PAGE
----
Ullswater 'Steamers' Times Repairs To Protect Atlantic Salmon

The salmon population in and around beautiful Lake Ullswater, in the Lake District, is being protected thanks to a local cruise company scheduling essential pier repair work at a time that will not disturb laid salmon eggs.

Ullswater ‘Steamers’ stopped sailing from Pooley Bridge, at the top of the lake, on August 31 and will not cruise from there until the pier is repaired in mid-October, but there are cruises running from Glenridding and Howtown Piers.

Although, economically this could be disadvantageous, the company recognised that the Atlantic Salmon population would be migrating back into the lake in the autumn, to lay their eggs, and lake bed disturbance in November would adversely affect the spring hatching.

This decision was made in conjunction with the Eden Rivers Trust and Ullswater ‘Steamers’ is helping the public understand more about the ecology of the lake by having a storyboard positioned at its Pooley Bridge Pier.

Ullswater ‘Steamers’The ‘Steamers’ experienced substantial damage to piers at Pooley Bridge and Glenridding Pier House between November 18-20, 2009, when Cumbria experienced its worst storms for over 100 years and a downpour of 372 mm of rain. The lake water level on Ullswater rose 4 metres higher than on average and this, coupled with high winds, destroyed a significant part of the piers.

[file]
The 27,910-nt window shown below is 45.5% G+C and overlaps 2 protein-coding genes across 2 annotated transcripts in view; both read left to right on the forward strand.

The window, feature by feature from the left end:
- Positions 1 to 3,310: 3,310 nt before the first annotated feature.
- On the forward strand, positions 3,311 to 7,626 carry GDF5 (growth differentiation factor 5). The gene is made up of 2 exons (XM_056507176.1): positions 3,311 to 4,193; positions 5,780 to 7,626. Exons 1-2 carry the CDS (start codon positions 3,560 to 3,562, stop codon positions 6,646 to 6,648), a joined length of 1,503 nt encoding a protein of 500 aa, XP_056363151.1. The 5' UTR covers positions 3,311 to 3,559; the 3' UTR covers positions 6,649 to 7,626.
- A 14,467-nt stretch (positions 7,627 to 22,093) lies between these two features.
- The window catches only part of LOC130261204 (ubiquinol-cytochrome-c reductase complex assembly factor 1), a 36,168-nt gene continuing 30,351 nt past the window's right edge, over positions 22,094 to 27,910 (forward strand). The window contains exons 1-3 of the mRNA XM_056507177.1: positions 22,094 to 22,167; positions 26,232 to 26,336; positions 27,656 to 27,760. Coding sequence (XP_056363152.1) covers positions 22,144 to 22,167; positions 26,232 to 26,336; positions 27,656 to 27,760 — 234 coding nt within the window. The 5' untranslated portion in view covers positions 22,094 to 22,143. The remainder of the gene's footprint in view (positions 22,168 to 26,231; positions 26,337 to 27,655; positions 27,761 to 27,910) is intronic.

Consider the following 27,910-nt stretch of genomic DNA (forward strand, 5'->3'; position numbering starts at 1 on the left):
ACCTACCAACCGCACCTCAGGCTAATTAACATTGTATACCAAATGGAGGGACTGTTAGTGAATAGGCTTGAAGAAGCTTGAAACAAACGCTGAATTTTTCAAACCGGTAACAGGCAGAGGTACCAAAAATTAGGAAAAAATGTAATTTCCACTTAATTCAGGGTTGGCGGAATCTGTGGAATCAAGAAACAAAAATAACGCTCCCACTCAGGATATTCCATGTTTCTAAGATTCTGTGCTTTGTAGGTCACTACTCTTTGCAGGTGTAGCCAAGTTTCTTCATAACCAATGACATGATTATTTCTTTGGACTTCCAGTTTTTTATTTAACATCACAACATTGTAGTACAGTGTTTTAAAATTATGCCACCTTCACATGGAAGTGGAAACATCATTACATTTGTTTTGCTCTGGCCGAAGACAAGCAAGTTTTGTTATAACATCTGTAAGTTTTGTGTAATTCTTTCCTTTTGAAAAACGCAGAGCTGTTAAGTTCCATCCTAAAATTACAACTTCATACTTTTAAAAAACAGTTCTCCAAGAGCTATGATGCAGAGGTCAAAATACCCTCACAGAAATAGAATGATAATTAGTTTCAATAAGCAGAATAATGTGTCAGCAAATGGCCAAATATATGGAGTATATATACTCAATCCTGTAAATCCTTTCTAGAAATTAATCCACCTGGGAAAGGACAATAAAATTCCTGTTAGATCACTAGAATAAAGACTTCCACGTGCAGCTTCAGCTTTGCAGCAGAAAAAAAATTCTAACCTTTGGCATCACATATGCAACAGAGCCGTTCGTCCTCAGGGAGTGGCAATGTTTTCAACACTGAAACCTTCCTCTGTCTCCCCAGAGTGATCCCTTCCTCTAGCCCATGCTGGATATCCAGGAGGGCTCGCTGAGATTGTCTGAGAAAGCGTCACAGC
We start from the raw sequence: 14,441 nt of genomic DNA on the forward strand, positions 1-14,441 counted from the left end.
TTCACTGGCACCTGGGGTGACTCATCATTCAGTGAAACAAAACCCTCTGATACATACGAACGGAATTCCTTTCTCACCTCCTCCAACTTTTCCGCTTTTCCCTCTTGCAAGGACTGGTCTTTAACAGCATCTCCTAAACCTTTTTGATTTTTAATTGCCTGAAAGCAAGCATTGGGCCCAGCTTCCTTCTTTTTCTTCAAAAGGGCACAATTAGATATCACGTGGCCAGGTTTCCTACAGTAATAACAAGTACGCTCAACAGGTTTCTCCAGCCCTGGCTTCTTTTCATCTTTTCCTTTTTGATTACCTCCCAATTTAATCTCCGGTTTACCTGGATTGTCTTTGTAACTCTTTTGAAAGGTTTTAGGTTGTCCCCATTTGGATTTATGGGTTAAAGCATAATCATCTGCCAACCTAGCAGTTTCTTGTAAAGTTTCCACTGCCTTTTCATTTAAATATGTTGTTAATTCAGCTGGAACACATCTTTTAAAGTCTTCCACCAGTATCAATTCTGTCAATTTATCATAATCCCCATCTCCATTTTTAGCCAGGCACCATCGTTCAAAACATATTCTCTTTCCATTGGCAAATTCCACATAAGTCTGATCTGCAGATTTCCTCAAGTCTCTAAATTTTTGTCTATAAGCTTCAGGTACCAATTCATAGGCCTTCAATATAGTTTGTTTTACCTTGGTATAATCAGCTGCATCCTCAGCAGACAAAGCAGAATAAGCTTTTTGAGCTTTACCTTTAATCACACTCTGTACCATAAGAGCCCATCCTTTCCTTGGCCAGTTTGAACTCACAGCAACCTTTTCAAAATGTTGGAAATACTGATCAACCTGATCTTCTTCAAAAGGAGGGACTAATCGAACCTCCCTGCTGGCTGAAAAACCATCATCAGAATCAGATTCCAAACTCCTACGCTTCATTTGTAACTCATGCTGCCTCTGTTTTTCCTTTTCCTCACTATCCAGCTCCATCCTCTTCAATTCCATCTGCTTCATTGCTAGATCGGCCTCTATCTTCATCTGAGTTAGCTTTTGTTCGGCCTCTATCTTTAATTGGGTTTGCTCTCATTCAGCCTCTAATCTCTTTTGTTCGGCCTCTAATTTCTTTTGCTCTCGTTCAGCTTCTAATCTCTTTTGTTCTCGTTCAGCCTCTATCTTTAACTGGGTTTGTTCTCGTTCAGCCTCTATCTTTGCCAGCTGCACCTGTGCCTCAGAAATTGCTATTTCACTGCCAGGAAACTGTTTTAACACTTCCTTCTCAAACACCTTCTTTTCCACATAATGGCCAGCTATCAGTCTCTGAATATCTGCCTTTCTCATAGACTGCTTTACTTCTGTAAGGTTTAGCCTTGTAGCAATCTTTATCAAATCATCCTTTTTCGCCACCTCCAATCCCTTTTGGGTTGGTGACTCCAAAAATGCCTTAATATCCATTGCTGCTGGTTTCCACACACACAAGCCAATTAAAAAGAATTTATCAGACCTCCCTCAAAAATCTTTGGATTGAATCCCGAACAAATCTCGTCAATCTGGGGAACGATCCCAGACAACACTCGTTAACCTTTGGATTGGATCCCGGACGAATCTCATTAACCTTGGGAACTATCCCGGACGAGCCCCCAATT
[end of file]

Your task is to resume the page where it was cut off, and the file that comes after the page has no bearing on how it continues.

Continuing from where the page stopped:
Although the Pooley Bridge Pier was partially repaired over the winter, the permanent reconstruction work has to be completed. Work will be tackled in September and early October, with the ‘Steamers’ sailing from Howtown and Glenridding only at this time.

During these six-weeks, the company is donating sums raised through its Howtown to Glenridding visitor payback scheme to the Eden Rivers Trust, rather than to Nurture Lakeland, the beneficiary for the rest of the year.  This scheme operates on the basis of a 10 pence donation per passenger fare sold on sailings on the Howtown to Glenridding route.

The River Eden, has one of the largest populations of Atlantic salmon (Salmo salar) in northern England, being a large river system flowing over a varied and base-rich geological landscape.

The Atlantic Salmon migrate to the sea to mature, living up to four years in the salt water before returning to spawn in their native freshwater streams.  Most return to the river of their birth and, for many, this will be the Eden.

Ullswater ‘Steamers’ was a Highly Commended runner-up in the November 2008 Virgin Holidays Responsible Tourism Awards and was a contender in these awards again in 2009.  It also has a Green Tourism Business Scheme (GTBS) Silver Grading and is working towards a gold grading.

The ‘Steamers’ assists various wildlife charities through themed cruises focused on wildlife. It helps educate passengers of all ages by providing engaging information about the bio-diversity of the Ullswater area.  Through its various means of generating sums for wildlife charities, it also makes a direct monetary contribution to several local environmental projects.  

More information about Ullswater ‘Steamers’ can be found at www.ullswater-steamers.co.uk